With CancerLinQ, every patient and their specific type of cancer is accounted for in the data warehouse. CancerLinQ will unlock knowledge and value from the 97% of cancer patients not involved in clinical trials, to help clinicians deliver better, more data-driven decisionmaking based on real-world results from patients closely matched to the patient at hand.


CancerLinQ provides the key to unlocking information in data silos by deidentifying and aggregating patient data gathered from across the country, thereby uncovering patterns and insights that will improve patient care. On the individual patient level, doctors can enter in patient characteristics—including age, symptoms, and genomic type—and receive feedback about how patients with similar characteristics are being treated across the country (see Figure 2).

As of August 2016, CancerLinQ has more than 60 vanguard practices using the platform, with nearly 1 million cancer patient records stored in the system. Participants range from small private practices to some of the nation’s leading cancer centers.

Figure 2. Workflow of the CancerLinQ system, which permits doctors to enter in their patient’s characteristics and receive feedback about how patients with similar characteristics are being treated across the country. Graphic courtesy CancerLinQ. Click to expand.

Figure 2. Workflow of the CancerLinQ system, which permits doctors to enter in their patient’s characteristics and receive feedback about how patients with similar characteristics are being treated across the country. Graphic courtesy CancerLinQ. Click to expand.

While it is still early days, CancerLinQ has the potential to develop one of the most accurate depictions of clinical practice patterns. Oncologists using CancerLinQ now have growing amounts of usable, searchable, real-world cancer information to help them provide better quality assessments, care coordination, case management, and other healthcare activities.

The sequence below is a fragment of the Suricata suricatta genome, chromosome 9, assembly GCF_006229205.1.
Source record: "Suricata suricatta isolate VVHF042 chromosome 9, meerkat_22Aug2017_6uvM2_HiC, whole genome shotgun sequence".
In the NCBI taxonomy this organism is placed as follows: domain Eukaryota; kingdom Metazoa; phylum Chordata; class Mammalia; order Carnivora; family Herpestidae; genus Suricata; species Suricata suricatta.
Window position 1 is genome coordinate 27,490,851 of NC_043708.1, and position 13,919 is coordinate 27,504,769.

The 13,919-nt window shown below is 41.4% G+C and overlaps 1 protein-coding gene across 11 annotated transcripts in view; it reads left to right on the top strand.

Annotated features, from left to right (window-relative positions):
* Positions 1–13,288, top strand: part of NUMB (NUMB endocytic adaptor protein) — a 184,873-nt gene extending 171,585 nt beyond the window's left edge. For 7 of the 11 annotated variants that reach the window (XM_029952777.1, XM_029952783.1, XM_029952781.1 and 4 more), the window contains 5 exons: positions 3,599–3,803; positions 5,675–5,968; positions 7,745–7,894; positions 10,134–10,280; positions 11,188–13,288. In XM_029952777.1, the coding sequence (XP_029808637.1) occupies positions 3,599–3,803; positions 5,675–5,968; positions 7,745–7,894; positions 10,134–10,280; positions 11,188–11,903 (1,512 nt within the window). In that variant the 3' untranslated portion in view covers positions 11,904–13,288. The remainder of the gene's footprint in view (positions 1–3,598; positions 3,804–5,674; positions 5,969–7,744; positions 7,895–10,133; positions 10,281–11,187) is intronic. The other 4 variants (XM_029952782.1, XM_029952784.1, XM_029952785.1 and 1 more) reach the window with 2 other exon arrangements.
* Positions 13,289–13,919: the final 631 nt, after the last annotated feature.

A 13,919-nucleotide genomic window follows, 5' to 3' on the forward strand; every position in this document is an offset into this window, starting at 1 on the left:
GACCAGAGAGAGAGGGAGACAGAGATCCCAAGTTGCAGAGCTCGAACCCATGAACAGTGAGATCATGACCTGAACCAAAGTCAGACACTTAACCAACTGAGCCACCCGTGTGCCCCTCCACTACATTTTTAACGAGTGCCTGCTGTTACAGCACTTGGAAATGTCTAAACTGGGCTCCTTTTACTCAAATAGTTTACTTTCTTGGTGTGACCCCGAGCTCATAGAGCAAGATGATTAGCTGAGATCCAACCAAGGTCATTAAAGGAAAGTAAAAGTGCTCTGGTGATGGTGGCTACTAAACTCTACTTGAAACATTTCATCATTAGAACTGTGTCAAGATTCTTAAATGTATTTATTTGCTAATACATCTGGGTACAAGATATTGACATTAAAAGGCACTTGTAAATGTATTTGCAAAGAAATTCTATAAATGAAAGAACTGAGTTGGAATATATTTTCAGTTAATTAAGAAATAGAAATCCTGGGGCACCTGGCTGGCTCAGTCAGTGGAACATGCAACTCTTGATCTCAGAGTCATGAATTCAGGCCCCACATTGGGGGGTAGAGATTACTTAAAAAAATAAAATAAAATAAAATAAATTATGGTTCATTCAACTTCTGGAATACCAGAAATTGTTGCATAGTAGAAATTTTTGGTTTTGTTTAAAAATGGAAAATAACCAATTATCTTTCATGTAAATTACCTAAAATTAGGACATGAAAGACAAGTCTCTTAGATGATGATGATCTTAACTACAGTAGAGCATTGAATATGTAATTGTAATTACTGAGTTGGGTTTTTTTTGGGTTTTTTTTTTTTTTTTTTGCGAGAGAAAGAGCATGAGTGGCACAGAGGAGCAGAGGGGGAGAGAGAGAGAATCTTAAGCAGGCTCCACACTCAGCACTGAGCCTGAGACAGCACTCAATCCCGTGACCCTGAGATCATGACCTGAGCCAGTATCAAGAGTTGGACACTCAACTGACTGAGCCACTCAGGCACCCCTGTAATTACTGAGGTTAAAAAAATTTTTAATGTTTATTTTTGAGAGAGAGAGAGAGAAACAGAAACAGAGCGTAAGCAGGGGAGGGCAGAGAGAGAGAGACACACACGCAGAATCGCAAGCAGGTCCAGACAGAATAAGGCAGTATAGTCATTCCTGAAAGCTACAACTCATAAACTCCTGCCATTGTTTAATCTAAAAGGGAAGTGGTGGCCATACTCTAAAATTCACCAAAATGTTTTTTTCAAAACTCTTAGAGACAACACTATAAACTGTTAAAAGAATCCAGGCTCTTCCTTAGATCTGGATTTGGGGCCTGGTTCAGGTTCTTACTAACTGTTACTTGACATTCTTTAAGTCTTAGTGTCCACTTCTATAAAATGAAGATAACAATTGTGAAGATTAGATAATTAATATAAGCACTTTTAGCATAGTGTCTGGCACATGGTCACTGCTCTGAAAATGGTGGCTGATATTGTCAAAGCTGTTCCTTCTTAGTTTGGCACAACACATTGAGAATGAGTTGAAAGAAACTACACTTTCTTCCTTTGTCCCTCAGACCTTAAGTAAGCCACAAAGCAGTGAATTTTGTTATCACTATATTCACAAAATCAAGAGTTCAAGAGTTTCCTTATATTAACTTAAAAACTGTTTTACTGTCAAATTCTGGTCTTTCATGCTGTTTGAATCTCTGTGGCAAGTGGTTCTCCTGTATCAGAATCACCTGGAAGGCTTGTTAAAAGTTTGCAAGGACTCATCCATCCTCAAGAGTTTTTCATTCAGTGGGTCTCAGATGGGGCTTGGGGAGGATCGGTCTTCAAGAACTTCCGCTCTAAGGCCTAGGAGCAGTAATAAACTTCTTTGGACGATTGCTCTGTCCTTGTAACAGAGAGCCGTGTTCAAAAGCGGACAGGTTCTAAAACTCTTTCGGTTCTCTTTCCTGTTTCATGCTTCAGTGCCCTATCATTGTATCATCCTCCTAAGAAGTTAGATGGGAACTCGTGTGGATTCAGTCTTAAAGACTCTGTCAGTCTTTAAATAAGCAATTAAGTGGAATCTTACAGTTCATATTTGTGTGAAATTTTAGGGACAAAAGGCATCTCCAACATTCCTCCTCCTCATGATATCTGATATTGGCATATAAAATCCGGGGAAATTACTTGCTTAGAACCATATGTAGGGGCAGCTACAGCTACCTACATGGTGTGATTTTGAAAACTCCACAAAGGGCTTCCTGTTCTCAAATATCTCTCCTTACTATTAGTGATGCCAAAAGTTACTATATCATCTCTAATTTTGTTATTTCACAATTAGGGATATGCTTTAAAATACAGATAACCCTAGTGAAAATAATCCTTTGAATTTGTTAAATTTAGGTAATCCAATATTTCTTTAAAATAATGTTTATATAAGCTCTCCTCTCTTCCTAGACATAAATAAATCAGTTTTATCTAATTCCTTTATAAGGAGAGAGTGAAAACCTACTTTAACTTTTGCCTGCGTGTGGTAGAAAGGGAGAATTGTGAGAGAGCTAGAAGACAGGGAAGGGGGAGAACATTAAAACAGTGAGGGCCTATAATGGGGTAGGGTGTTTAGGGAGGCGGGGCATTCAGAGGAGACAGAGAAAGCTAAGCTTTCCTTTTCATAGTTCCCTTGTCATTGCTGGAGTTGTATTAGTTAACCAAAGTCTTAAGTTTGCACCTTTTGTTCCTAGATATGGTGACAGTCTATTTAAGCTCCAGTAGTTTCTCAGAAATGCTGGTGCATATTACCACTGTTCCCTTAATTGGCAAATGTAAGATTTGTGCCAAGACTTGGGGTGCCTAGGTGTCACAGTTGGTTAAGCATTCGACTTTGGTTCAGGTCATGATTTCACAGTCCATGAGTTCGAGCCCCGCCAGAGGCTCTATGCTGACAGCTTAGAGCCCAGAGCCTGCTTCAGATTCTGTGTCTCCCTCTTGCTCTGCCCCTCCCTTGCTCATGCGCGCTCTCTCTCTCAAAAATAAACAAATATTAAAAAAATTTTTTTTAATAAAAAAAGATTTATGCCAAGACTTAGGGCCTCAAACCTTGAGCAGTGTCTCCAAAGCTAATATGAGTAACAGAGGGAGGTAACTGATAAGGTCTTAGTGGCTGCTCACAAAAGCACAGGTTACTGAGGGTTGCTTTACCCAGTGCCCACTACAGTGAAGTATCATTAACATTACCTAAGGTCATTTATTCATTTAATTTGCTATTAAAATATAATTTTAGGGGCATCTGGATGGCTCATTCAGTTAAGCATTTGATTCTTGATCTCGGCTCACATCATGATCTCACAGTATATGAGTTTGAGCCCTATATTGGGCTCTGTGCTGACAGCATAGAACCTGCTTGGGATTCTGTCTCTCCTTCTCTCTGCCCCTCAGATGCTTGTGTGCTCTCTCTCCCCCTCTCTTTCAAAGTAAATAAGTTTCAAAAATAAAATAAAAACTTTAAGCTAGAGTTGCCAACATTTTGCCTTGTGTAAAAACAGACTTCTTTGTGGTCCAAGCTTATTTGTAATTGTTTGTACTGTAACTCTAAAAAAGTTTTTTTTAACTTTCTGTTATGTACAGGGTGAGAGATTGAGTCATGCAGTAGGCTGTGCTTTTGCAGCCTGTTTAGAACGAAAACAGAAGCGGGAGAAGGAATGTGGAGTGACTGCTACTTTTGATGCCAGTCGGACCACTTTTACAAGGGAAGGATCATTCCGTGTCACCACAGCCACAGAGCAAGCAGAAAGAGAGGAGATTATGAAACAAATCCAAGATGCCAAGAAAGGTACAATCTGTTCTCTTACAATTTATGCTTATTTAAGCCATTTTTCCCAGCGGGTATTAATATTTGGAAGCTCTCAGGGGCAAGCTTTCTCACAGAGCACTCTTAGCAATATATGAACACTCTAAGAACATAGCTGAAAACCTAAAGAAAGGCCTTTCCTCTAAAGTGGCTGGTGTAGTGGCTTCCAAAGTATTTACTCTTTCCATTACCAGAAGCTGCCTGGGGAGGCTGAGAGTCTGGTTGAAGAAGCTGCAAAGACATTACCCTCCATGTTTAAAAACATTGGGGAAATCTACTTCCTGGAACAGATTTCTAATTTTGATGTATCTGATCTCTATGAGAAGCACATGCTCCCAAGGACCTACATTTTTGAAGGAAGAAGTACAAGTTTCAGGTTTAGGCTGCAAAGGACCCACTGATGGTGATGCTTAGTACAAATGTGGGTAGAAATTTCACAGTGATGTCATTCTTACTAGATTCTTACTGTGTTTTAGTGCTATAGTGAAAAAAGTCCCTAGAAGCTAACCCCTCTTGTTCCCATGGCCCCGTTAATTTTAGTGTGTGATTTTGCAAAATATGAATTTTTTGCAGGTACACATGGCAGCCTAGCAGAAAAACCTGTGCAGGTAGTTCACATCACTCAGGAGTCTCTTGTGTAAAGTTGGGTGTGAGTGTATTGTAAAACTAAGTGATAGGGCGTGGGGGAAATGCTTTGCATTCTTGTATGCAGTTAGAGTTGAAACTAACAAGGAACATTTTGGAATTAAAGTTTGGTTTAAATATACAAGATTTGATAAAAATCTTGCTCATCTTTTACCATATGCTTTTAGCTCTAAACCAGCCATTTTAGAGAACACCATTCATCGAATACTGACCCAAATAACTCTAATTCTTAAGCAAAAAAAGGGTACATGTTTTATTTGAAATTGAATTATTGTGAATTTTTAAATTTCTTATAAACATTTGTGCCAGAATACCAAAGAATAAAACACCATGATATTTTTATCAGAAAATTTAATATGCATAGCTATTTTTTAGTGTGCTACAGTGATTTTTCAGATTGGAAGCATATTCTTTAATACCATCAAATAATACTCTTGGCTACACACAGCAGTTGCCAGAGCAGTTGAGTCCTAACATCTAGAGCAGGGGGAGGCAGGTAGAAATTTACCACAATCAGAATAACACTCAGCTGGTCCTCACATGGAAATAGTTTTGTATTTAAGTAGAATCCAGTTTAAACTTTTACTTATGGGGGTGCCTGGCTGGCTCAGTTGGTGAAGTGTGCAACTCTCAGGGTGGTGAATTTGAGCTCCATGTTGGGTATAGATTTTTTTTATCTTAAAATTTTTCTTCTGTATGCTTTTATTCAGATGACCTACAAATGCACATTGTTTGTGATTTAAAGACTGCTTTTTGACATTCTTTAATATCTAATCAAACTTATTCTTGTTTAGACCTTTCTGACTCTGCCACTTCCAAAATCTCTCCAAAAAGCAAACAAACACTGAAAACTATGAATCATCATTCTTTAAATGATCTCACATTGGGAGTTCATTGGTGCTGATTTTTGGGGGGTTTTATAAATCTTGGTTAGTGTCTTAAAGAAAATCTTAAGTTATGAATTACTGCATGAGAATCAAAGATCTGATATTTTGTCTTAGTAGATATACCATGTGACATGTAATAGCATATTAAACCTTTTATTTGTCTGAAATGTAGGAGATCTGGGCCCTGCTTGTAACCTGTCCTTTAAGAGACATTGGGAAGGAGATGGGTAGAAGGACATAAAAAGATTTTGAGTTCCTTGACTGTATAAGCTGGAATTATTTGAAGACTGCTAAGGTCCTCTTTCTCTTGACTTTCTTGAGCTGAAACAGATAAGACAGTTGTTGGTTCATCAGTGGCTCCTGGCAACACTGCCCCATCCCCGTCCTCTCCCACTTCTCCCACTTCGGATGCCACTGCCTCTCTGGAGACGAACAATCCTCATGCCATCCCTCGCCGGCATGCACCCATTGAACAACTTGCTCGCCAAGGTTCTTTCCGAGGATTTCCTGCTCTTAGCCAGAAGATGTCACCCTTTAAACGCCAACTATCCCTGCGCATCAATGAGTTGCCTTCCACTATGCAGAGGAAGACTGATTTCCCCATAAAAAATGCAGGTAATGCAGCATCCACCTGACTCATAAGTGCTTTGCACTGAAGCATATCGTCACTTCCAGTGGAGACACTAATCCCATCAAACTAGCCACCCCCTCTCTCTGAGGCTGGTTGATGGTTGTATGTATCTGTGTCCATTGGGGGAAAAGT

CancerLinQ amasses structured and unstructured information coming from disparate electronic health record (EHR) systems. The format of each data element varies based on the source system, ranging from unstructured text to highly structured elements. The persistent challenge for the platform is to normalize the deluge of data used in cancer care.

An eventual goal of CancerLinQ is to work with the oncology community and EHR vendors to standardize the way data are described, making systems more interoperable and better able to exchange information.


Using data analytics to improve the quality of patient care is a relatively new concept for physicians, so we are constantly gathering user feedback about CancerLinQ. “On the individual patient level, providers currently make recommendations for interventions based on a small number of individuals participating in clinical trials,” says Robin Zon, MD, FACP, FASCO, a medical oncologist at Michiana Hematology PC, one of the practices that have signed agreements to participate in CancerLinQ. “However, our patients very often differ from research participants, and we have no other reliable data on which to base our recommendations.

Robin Zon, MD, FACP, FASCO, Michiana Hematology.

Robin Zon, MD, FACP, FASCO, Michiana Hematology.

“CancerLinQ allows us to learn from patients beyond clinical trials, and discover whether we are treating our patients in the best manner possible,” adds Zon. “We will now be able to answer a question so often asked by the patient: ‘How did patients like me do on this treatment?’ For my patients’ sake, I look forward to using CancerLinQ to learn what I have been doing correctly, and to learn what needs to be changed or further explored, so that I can enhance the quality of my patients’ care and experience during their cancer journey.”


The CancerLinQ platform provides several unique features, including real-time monitoring and reporting of clinical quality measures. In addition, CancerLinQ allows clinicians to make better use of EHRs through advanced data visualization capabilities. CancerLinQ runs on SAP Connected Health and was built on the SAP HANA platform, a multipurpose data management and application platform. The CancerLinQ system has four chief capabilities:

  • Continual performance tracking for comparison with clinical quality measures.
  • Trend evaluation based on deidentified patient data.
  • Patient cohort identification based on shared characteristics.
  • Individual patient timeline construction based on treatments, side effects, and outcomes.

CancerLinQ assigns an implementation team to work with the participating practice and to develop and execute an implementation plan, timeline, and technical approach for uploading the practice’s patient data.